Two paintings by the English artist Mary Newcomb depict a woman and her dog in a rowboat just at dusk. In the first panel, the rowboat goes one way, and in the other, with dusk deepened, it returns. In Christopher Andreae’s book about Newcomb, he includes Newcomb’s words (and punctuation) about the scene:
“After half an hour when more light had gone she returned past us, rowing slowly, turning to talk to the dog. The dog sat on like a little black mountain Both were very peaceful and companionable to one another It was a perfect moment.”
Before we even moved to Washington, and the dog Bill and Frances the cat were so much a part of life, I painted an “after” from Newcomb’s painting, replacing the black dog with Frances and Bill. The little painting is tucked in a bookshelf, right by the nightlight we use to keep the stairs lit after dusk. So most days, twice a day, I see it. When Bill died, it was hard to look at it.
And now Frances is gone as well. Because so many of you have read about Frances since the very beginning of “Her spirits rose…,” I wanted you to know.
Frances was abandoned in an apartment with a litter of kittens, and lodged a long time in a vet’s office cage before living with us in Alaska for three years, and then 12 years here on the bluff (“arriving in a little soft-sided satchel and ending in command of all she surveyed” as our older son said). I’m thankful for all the good times she had – and there were many – she loved living on the bluff, patrolling her garden courtyard and sleeping in warm spots and with us.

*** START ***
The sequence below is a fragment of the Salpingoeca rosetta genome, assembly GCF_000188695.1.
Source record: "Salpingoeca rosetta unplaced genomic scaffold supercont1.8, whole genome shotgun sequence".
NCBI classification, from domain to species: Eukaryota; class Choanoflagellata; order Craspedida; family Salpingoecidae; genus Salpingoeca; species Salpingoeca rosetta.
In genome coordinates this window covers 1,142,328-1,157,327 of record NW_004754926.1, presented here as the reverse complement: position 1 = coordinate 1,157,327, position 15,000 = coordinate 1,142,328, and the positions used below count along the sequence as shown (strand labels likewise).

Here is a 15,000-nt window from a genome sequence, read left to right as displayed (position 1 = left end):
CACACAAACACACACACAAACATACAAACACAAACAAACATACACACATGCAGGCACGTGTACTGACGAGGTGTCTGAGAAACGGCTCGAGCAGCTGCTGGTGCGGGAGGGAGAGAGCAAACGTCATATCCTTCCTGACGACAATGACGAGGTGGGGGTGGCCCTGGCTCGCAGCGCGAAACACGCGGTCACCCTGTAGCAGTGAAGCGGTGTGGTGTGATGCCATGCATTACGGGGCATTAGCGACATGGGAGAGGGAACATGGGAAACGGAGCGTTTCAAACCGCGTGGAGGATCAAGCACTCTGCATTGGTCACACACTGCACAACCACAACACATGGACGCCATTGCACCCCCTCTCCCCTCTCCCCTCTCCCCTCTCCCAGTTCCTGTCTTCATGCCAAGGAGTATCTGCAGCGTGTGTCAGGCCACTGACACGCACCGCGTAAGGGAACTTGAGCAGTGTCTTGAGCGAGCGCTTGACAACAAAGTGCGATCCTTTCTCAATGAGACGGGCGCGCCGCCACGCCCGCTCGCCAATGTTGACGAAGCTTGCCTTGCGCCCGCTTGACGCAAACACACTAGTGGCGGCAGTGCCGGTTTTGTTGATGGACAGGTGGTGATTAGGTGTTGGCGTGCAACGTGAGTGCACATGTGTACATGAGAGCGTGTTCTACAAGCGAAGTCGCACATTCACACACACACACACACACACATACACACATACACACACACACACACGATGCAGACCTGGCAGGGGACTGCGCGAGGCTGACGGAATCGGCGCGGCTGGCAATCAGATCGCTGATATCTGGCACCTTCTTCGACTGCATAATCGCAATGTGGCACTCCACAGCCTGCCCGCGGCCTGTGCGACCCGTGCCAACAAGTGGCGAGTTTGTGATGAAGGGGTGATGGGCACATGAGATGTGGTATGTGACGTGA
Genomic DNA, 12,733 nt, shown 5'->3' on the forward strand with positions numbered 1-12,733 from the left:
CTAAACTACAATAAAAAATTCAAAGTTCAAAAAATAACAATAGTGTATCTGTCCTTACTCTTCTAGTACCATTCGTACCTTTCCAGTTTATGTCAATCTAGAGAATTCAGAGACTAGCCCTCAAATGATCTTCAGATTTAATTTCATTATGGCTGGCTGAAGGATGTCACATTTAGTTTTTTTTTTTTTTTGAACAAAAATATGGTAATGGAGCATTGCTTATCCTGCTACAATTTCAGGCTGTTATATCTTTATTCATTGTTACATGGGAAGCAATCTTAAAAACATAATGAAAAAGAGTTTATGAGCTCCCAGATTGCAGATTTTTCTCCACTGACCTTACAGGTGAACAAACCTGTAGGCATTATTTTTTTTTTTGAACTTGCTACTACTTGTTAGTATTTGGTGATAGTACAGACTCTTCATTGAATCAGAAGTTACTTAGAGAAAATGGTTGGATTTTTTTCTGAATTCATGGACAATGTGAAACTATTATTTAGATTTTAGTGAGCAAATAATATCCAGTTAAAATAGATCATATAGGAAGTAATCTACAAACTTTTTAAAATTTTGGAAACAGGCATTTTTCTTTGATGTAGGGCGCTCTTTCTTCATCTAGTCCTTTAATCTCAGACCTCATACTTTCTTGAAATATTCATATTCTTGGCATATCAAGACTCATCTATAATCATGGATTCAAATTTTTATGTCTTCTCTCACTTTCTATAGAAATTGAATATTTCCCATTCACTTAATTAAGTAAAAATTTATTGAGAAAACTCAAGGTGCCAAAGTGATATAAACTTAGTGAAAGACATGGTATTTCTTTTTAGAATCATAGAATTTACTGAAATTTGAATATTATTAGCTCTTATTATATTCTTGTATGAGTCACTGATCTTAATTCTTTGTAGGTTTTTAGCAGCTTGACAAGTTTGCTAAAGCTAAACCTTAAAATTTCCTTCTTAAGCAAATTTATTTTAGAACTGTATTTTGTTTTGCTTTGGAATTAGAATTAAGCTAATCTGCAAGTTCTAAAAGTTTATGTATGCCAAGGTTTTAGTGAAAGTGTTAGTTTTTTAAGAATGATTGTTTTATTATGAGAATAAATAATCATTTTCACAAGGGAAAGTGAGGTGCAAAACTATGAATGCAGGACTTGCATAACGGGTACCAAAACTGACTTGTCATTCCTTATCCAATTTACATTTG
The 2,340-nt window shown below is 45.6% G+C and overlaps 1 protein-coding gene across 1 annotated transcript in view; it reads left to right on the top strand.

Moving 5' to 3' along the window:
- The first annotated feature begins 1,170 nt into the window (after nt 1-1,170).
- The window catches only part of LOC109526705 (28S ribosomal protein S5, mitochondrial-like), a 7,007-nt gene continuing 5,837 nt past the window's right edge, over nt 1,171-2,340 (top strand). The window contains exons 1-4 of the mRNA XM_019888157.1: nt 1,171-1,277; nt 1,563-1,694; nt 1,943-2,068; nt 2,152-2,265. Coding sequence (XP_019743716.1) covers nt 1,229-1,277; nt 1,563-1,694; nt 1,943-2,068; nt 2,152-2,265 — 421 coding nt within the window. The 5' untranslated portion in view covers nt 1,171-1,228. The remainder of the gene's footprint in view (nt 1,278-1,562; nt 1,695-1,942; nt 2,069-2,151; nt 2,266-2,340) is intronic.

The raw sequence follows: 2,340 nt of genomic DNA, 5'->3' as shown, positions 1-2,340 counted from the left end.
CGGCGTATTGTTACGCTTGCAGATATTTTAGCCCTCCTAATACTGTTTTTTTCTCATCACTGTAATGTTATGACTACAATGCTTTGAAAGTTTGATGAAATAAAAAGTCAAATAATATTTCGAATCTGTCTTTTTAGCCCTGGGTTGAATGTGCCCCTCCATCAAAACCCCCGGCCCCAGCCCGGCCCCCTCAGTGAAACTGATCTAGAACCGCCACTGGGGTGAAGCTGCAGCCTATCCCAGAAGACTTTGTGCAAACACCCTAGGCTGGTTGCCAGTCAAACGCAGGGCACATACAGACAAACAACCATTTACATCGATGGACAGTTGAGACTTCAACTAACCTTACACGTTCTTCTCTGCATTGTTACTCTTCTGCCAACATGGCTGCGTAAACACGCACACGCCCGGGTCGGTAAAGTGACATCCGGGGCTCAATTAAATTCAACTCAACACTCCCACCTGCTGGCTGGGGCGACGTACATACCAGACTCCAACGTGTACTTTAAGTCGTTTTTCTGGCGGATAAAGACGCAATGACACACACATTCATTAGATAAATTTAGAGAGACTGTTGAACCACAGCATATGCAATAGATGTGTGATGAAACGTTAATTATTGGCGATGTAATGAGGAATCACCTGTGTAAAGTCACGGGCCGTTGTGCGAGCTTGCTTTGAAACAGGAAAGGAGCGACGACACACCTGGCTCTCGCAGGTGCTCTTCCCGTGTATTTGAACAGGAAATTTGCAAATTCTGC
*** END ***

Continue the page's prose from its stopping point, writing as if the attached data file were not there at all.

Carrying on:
A friend wrote afterwards to remark how willingly we enter into these arrangements with pets, knowing full well what we’re signing up for (and getting so much), but feeling such pain when we have to say goodbye.
It was time and it was peaceful, but the house is hollow and empty. Not so companionable.